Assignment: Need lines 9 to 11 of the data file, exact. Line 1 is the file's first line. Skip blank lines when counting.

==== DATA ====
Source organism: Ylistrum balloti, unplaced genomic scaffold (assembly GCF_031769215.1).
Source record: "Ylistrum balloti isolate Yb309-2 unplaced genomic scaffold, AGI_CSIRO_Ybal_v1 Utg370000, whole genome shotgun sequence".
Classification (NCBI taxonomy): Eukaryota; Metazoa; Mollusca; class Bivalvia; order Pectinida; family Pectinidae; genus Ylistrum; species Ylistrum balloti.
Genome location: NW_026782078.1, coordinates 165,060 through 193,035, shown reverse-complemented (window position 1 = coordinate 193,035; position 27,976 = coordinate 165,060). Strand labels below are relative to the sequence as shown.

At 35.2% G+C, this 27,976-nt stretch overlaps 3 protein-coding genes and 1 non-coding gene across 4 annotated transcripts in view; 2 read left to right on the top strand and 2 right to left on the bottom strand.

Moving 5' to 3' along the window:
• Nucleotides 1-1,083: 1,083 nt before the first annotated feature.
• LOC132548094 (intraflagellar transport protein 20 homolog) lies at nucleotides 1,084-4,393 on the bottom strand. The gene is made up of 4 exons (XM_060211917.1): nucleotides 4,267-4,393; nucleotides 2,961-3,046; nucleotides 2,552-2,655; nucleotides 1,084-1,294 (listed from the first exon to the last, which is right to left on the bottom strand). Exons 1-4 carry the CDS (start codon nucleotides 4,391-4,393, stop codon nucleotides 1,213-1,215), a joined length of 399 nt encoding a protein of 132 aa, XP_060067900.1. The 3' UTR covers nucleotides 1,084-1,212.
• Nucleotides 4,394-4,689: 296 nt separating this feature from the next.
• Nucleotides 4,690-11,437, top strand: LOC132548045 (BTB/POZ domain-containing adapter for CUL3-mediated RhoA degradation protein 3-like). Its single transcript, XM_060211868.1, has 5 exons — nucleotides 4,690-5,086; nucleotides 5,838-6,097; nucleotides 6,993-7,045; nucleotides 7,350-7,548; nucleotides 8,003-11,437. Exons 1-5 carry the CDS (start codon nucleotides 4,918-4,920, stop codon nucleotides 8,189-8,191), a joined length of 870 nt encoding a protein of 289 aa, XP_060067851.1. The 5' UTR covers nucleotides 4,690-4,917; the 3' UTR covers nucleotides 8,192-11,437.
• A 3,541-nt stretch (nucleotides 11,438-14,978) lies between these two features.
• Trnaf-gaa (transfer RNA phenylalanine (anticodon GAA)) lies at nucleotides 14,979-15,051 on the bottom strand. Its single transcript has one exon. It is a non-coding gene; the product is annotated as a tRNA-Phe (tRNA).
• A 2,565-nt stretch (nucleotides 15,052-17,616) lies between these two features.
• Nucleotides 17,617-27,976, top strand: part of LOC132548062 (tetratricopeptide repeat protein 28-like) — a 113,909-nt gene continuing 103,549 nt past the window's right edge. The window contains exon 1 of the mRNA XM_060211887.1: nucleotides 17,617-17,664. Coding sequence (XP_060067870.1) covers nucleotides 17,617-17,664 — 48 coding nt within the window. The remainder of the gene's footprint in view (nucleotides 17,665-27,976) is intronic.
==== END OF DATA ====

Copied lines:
• Nucleotides 4,394-4,689: 296 nt separating this feature from the next.
• Nucleotides 4,690-11,437, top strand: LOC132548045 (BTB/POZ domain-containing adapter for CUL3-mediated RhoA degradation protein 3-like). Its single transcript, XM_060211868.1, has 5 exons — nucleotides 4,690-5,086; nucleotides 5,838-6,097; nucleotides 6,993-7,045; nucleotides 7,350-7,548; nucleotides 8,003-11,437. Exons 1-5 carry the CDS (start codon nucleotides 4,918-4,920, stop codon nucleotides 8,189-8,191), a joined length of 870 nt encoding a protein of 289 aa, XP_060067851.1. The 5' UTR covers nucleotides 4,690-4,917; the 3' UTR covers nucleotides 8,192-11,437.
• A 3,541-nt stretch (nucleotides 11,438-14,978) lies between these two features.